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Can standardized sleep questionnaires be used to identify excessive daytime sleeping in older post-acute rehabilitation patients?

Skibitsky M, Edelen MO, Martin JL, Harker J, Alessi C, Saliba D. Can standardized sleep questionnaires be used to identify excessive daytime sleeping in older post-acute rehabilitation patients? Journal of The American Medical Directors Association. 2012 Feb 1; 13(2):127-35.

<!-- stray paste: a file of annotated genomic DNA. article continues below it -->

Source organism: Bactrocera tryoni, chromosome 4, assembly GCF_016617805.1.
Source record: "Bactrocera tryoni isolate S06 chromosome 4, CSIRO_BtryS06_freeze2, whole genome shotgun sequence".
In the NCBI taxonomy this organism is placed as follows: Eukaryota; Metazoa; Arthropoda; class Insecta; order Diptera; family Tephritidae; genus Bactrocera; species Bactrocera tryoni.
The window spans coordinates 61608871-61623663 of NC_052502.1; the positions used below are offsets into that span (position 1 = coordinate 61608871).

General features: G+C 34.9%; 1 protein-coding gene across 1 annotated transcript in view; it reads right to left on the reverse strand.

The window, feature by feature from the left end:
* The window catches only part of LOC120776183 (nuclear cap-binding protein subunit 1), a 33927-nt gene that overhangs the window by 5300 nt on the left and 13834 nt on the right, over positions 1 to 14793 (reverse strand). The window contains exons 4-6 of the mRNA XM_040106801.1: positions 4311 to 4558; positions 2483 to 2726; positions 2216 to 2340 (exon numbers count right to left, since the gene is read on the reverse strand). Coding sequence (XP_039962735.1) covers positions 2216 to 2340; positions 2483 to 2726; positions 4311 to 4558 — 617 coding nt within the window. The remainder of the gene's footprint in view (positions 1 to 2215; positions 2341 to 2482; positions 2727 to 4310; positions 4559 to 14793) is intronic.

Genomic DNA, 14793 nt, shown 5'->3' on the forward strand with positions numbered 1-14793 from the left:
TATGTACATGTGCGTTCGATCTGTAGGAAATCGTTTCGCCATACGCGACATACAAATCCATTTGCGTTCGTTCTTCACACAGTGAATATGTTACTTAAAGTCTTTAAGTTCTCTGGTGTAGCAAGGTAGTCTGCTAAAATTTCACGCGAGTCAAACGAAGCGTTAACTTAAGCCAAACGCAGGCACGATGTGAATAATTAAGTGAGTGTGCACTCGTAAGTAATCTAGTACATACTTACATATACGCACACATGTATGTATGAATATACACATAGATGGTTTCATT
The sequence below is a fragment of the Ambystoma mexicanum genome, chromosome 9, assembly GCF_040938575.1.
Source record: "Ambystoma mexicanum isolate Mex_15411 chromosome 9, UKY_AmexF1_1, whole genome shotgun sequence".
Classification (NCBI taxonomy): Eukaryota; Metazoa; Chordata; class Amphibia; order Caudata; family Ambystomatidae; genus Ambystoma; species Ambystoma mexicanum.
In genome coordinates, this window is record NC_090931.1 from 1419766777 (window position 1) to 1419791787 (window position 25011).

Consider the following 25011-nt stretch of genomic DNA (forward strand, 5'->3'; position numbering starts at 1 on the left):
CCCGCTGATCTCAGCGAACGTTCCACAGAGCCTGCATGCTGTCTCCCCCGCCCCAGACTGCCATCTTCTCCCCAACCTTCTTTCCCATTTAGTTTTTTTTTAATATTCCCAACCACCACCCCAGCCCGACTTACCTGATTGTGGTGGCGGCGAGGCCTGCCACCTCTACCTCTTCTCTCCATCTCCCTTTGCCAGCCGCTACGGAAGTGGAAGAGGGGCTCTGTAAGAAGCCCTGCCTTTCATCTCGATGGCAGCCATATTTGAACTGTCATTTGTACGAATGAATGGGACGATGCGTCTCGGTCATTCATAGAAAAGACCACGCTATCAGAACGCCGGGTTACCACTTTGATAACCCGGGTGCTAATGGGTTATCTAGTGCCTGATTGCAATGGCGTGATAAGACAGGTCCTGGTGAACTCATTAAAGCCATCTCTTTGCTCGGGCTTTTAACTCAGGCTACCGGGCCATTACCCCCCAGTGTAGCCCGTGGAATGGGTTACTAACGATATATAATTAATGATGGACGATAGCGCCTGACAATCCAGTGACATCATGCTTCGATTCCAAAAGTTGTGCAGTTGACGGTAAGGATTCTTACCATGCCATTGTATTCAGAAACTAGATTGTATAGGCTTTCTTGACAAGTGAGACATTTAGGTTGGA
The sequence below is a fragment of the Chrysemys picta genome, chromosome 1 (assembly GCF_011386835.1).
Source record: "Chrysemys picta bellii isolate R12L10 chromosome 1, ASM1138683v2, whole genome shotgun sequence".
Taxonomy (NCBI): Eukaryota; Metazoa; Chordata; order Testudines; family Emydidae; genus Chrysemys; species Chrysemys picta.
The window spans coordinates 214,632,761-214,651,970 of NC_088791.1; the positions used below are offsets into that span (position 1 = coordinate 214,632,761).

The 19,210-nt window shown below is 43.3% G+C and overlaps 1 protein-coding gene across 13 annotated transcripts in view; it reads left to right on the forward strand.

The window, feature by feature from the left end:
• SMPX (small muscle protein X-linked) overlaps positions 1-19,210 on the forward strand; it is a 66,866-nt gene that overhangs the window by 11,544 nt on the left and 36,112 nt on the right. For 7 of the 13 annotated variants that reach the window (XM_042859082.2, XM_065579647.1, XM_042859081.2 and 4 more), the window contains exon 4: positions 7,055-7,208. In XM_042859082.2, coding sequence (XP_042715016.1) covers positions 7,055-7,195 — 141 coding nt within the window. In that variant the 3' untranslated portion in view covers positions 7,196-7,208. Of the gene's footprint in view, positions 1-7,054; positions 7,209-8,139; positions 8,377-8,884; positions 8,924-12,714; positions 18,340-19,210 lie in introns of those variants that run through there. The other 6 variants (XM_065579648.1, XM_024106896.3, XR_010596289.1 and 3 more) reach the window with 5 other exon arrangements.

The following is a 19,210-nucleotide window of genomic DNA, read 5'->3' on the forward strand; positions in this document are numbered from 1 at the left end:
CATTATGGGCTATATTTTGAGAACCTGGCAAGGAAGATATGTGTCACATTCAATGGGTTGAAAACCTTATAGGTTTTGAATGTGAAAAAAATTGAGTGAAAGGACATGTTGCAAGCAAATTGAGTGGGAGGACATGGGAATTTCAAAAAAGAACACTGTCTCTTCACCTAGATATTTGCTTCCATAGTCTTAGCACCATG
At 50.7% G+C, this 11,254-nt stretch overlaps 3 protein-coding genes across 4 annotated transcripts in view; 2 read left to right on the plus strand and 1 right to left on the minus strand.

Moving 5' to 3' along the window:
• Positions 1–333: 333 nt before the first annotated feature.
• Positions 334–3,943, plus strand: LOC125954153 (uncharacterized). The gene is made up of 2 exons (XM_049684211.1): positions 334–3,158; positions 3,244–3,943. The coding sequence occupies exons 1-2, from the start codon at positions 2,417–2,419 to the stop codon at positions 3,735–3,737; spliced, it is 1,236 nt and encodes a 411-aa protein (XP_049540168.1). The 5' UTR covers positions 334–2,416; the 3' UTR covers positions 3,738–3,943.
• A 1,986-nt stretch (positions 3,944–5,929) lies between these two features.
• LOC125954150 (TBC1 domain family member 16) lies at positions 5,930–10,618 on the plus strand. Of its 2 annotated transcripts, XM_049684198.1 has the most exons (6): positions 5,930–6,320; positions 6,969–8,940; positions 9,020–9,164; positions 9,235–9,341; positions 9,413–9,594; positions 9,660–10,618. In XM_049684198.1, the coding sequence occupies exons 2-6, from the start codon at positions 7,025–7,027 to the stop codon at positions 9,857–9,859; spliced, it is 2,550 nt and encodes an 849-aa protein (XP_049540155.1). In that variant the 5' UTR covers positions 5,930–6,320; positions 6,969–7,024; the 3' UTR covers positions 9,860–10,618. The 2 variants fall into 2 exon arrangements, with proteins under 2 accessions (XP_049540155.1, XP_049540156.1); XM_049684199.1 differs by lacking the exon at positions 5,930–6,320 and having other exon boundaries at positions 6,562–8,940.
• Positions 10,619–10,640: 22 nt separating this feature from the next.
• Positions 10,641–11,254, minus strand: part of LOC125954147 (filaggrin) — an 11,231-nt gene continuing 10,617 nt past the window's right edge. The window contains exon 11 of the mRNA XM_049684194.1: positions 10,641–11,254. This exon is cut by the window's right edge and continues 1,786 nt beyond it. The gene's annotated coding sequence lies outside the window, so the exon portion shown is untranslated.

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OBJECTIVES: Excessive daytime sleeping is associated with poorer functional outcomes in rehabilitation populations and may be improved with targeted interventions. The purpose of this study was to test simple methods of screening for excessive daytime sleeping among older adults admitted for postacute rehabilitation. DESIGN: Secondary analysis of data from 2 clinical samples. SETTING: Two postacute rehabilitation (PAR) units in southern California. PARTICIPANTS: Two hundred twenty-six patients older than 65 years with Mini-Mental State Examination (MMSE) score higher than 11 undergoing rehabilitation. MEASUREMENTS: The primary outcome was excessive daytime sleeping, defined as greater than 15% (1.8 hours) of daytime hours (8 am to 8 pm) sleeping as measured by actigraphy. RESULTS: Participants spent, on average, 16.2% (SD 12.5%) of daytime hours sleeping as measured by actigraphy. Thirty-nine percent of participants had excessive daytime sleeping. The Pittsburgh Sleep Quality Index (PSQI) was significantly associated with actigraphically measured daytime sleeping (P = .0038), but the Epworth Sleepiness Scale (ESS) was not (P = .49). Neither the ESS nor the PSQI achieved sufficient sensitivity and specificity to be used as a screening tool for excessive daytime sleeping. Two additional models using items from these questionnaires were not significantly associated with the outcome. CONCLUSIONS: In an older PAR population, self-report items from existing sleep questionnaires do not identify excessive daytime sleeping. Therefore we recommend objective measures for the evaluation of excessive daytime sleeping as well as further research to identify new self-report items that may be more applicable in PAR populations.

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